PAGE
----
As I begin to put off assembling my promotion and tenure file I have thought often about the open classroom. This has caused me to reflect on my teaching (really need to get this stuff stuck in a binder not a blog) I realized that my five year journey has lead to a trek across the web. I have tried to bring in principles of connected learning and open practices to my classroom.
In the past this has involved using #GAFE as a Free LMS (before Classroom). The rationale being that most districts, even those iOS based, had become Google Apps For Education. Plus it was all I knew, and easy. A single log on to blogging, RSS (still shedding a tear Reader), collaborative documents, video hosting and live hangouts, Streams on Google+, and content and student portfolios on GSites. It still sounds tempting.
But I made a commitment to try Open Tools. This year, as I try to shove all these bytes into binders (no technology or Web allowed during P&T…..sorry), I wanted to share my workflow. I primarily use three tools: WordPress, Known, and Hypothesis.
This is the course hub. The library where you check everything out and find links to the different pathways through the class. I have a shared hosting plan with Reclaim Hosting. I have built a course template so to say so I can easily add new courses as I develop them or port them online. Wordpress powers the web. It can power your class well.
The only real drawback for WordPress has been the constant vigilance required for security. I wanted to use the BadgeOS plug-in. This required registration to allow the general public to enroll. I used BuddyPress This meant a constant hunt for plug-ins to stop the barrage of spam enrollments. If I am to use BuddyPress again I will not allow for registration but will manually enroll. The thought of even doing that is the reason I probably will not use BadgeOS.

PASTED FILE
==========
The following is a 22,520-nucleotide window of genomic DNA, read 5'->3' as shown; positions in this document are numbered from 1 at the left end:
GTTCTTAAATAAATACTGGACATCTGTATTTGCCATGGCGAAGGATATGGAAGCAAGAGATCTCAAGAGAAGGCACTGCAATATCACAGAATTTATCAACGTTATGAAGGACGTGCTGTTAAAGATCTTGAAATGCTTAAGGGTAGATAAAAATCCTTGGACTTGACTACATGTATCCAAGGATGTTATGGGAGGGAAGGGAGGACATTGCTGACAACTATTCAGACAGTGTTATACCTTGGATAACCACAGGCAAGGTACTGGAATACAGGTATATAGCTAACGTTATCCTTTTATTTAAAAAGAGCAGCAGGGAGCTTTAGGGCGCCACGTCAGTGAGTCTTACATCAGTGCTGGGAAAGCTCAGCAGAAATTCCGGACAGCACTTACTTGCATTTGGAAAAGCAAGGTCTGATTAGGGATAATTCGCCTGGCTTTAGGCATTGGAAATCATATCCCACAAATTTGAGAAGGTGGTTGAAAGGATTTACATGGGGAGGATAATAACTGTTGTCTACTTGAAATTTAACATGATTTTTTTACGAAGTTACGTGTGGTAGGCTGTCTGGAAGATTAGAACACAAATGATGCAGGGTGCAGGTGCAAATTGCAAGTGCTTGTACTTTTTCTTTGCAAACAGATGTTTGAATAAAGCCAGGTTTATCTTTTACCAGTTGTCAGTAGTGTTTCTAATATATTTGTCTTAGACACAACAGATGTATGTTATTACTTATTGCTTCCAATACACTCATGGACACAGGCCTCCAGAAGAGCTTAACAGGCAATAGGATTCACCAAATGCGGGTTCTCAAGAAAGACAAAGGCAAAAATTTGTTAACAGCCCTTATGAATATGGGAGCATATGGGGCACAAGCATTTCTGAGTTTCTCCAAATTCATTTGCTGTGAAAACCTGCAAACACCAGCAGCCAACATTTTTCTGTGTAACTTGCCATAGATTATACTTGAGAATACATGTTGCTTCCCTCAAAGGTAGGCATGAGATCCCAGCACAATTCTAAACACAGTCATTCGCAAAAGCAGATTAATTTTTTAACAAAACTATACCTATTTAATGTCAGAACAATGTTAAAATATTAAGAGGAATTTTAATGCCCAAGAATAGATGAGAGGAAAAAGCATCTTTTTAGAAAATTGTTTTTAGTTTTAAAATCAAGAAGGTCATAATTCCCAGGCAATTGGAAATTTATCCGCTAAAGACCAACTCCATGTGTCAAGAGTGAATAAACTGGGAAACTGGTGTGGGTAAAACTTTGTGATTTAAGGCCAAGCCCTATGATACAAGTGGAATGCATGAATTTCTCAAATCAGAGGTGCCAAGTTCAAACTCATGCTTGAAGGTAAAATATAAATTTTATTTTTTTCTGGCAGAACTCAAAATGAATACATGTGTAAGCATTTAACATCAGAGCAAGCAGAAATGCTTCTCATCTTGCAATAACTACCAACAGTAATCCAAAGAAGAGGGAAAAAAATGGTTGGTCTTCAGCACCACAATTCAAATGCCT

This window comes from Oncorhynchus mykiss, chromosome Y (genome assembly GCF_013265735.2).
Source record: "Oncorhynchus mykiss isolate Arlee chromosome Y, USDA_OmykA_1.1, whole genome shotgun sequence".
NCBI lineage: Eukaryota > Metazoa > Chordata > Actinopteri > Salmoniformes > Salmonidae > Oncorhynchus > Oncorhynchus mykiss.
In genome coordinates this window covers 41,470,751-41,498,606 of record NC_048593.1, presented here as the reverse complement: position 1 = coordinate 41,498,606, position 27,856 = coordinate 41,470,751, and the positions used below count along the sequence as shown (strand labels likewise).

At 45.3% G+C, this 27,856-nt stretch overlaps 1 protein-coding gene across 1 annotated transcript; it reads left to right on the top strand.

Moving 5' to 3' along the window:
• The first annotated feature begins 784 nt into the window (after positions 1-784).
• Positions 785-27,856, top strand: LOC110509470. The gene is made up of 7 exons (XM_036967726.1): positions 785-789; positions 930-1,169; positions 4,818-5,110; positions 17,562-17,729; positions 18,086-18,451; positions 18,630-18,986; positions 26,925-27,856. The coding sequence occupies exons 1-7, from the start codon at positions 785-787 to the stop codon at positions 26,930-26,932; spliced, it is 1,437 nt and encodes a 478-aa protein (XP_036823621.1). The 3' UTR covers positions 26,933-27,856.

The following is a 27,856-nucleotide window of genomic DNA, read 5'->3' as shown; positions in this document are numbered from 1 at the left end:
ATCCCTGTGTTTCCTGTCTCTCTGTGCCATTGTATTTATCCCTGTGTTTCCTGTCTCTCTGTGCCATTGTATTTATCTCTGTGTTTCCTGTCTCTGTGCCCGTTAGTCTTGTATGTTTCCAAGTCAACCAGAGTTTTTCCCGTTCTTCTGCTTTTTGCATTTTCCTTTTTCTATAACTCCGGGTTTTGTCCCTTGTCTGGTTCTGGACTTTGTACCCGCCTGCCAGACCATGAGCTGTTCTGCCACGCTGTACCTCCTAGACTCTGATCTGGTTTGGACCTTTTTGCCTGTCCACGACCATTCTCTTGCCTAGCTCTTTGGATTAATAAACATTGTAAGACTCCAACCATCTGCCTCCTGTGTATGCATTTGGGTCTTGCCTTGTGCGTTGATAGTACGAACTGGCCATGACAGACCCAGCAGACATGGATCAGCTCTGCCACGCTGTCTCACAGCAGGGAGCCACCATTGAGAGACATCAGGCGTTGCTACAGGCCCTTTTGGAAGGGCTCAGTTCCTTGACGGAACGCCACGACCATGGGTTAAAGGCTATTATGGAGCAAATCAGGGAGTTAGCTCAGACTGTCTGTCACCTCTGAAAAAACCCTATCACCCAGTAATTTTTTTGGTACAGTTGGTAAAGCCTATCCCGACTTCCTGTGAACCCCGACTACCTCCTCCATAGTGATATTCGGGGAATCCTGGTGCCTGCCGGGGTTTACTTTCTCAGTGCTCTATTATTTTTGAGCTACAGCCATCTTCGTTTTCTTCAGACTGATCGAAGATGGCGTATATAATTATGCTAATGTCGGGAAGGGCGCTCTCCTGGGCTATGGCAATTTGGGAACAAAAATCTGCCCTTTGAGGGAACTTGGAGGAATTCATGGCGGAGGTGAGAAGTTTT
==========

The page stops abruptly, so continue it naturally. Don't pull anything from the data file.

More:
This is our coffee shop. It is where we gather to read. Hypothes.is is a social annotation tool. It has fundamentally shifted my teaching. Instead of talking about texts I am talking in texts.
All of the posts are public and licensed for reuse so this makes privacy a bit tricky. So I create a few options for students. First I review the benefits of learning in the open to build a web presence. Then we discuss the use of pseudonyms. Finally I let everyone know that hard copy offline annotations or notes are acceptable. I hear private groups are coming soon.
(Here is a how-to video that shows ways to use Hypothes.is within blackboard).
This is our Stream. I don’t need a physical metaphor for our network. It would seem foreign. Known is a blogging and social networking platform. I use it as a place for students to push all of their content. Every student in the class mantains their own place online. I want them to own their own learning rather than do it in the open. They benefit from both. Our Known stream is where we share our community. It does take cultivation. Streams, just like any “LMS” like space, can devolve into file sharing systems with no iterative feedback between classmates. I am getting there.
Many of my students have chosen Known as their blogging platform. I also provide instructions for Blogger (for folks with Google accounts) and wordpress.com sites. I hope many of my students take their blogs with them. Few rarely do, but students approaching graduation have turned to me with regret, wishing they had built up a web presence (Dear Universities everywhere, building a portfolio and a presence are not the same thing). Known offers great hosting packages for students.